• Living for seven years in a partly enclosed, all-male community implies an unhealthy, clerical otherness from the lives of the community the student is preparing to serve. Residence during training should be individually arranged with the option of residence with a priest mentor. Live-in courses could well be part of the training.

If these two issues were addressed the seminary could become the centre for live-in courses along the lines of the Catholic Leadership Centre run by the Catholic Education Office in East Melbourne. It could also become the centre for the training of lay Parish Leaders.

This is the direction that church leadership is already starting to take. It is already acceptable within existing Canon Law. The old model is not working. As the saying goes “If it’s leaning – push it”. It would be a wise step to encourage this new development and see where it leads. Simply leaving things as they are is too radical a risk to take.

Eric Hodgens is a retired Catholic Priest in Melbourne.

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8 Responses to ERIC HODGENS. The need for new Church Leadership.

  1. Murray Stapleton says:

    Well done Eric.
    Murray

  2. Patrick Doody says:

    Hello Eric
    A blast from the past here. Holy Saviour 30 years ago. Your comments were “on the money” then and have remained so ever since. But, all the more vital now. Keep at it. I’m sure you well know there are many lay Catholics ready to stand up, on the admin and organisation side, especially, if given real authority (not nominal), encouragement and the opportunity. I remain active in parish finances and administration where the pp has delegated me authority to act. Satisfying because I can tangibly contribute. The pp isn’t an accountant, or banker, and I’m not a priest. Hope you are keeping well.
    Kind regards
    Pat D

  3. David Brown says:

    is it true that more people (absolute numbers or % of population?) claim the be catholic

    are these census numbers or some other dreaming ?

    I was hoping our society was gradually getting more civilised but perhaps like our politics, religion is also regressing

    (less religion meaning more rational/civilised)
    (left politics also more civilised)

  4. Joan Seymour says:

    While lay leaders are just ‘deputizing’ for an ordained priest, they will always be accountable to a person who is only accountable to his bishop, and that in a very limited sense. The lay leader will be the employee of a man who has no idea of just employment principles. If the priest is a kind and compassionate person who lets the lay leader do his/job, this can work for a while. If the priest is a bully or simply refuses to be accountable for his actions, the layperson has no recourse. My own experience tells me that what the priest says, goes, in terms of hiring and firing, employment conditions etc etc. If the Church wants lay people to lead, they must change accountability structures or they just won’t attract competent and committed laypeople. Is it so impossible that the lay parish leader would be on equal footing with the ordained minister who celebrates the sacraments?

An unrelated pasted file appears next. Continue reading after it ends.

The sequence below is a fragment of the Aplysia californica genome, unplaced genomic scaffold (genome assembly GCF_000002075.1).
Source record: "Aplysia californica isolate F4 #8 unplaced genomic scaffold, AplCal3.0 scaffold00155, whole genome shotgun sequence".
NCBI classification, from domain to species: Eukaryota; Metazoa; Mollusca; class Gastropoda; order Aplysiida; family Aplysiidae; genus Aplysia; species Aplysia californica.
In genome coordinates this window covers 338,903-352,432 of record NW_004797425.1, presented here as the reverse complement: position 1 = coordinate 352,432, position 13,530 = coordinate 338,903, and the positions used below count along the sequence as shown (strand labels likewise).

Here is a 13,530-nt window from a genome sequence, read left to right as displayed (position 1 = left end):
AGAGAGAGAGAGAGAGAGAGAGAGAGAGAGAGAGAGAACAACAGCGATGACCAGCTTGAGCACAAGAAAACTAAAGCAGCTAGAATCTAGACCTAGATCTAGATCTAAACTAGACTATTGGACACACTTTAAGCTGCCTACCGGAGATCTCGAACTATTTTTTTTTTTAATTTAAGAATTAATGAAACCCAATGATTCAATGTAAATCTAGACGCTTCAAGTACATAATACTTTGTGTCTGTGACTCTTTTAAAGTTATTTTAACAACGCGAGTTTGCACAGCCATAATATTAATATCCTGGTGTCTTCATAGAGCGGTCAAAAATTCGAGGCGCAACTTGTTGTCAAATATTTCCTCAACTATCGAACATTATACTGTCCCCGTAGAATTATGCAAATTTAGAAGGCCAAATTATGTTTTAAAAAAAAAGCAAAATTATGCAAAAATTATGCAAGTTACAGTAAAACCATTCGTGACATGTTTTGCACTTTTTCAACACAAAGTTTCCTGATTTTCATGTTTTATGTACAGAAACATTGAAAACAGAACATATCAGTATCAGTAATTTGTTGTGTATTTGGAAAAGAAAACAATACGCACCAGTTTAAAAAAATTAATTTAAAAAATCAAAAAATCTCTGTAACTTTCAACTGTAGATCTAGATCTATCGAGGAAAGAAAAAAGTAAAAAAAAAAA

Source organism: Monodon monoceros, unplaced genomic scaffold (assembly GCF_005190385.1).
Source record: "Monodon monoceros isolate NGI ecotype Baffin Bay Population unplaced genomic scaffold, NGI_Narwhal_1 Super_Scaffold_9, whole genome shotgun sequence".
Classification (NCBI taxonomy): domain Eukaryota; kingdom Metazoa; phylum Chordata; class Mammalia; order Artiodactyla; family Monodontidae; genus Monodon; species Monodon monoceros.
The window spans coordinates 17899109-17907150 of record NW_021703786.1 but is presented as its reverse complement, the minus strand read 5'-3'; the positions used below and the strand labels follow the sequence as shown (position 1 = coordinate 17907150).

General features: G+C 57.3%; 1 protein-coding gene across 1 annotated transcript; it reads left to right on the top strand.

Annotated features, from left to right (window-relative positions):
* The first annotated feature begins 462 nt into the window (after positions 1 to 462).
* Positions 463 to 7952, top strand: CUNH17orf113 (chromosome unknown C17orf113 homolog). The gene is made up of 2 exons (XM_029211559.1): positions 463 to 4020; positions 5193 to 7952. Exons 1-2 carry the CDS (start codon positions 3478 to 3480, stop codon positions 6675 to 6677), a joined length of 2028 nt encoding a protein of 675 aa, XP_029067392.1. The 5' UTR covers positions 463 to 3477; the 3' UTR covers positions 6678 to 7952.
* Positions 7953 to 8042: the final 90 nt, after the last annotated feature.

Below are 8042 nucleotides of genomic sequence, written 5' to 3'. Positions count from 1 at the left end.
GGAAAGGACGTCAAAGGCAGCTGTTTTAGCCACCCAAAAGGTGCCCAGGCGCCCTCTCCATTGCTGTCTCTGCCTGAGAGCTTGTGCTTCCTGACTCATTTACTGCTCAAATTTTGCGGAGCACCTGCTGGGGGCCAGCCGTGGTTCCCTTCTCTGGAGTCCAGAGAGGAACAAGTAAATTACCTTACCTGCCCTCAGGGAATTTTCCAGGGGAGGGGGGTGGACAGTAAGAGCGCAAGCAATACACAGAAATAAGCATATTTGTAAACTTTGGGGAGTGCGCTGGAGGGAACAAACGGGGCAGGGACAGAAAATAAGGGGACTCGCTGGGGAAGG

• Noel McMaster says:

      The road bump in this knowledgeable essay is the reference to having to call in an ordained priest to celebrate particular sacraments. I wonder what kind of praxis, or sorting out what is the right thing to do (orthopraxis) in life at large, would feed into this kind of ritual. Ritual, (say, the Eucharist), is supposed to be something of a self-validation of what we as a community think is worthwhile doing. I’m not suggesting a different kind of priest for ritual occasions, rather an alternative ‘organisation’ of the church, something of the “little flock” of the Gospel, (with a dose of Francis’ reference to smell).

  5. George Allen says:

    As Pope Francis says, clericalism is a Church cancer that needs to be excised. Power needs to be taken from the clergy and given to lay people. I believe the Baptists have a lay Board of Management in their parishes and that this board has the power to hire and fire pastors, as well as run the parish. The Catholic Church needs to adopt a similar practice to stop the drift of progressive Catholics from its ranks.

  6. Angela Dupuche says:

    Eric, insightful as always! Bishop Long said much the same to the Commission when speaking about accountability. Accountability is the problem! I believe we need married and women priests but given the type of formation you describe

  7. Leo Gamble says:

    Eric, I agree with every word of your article on priests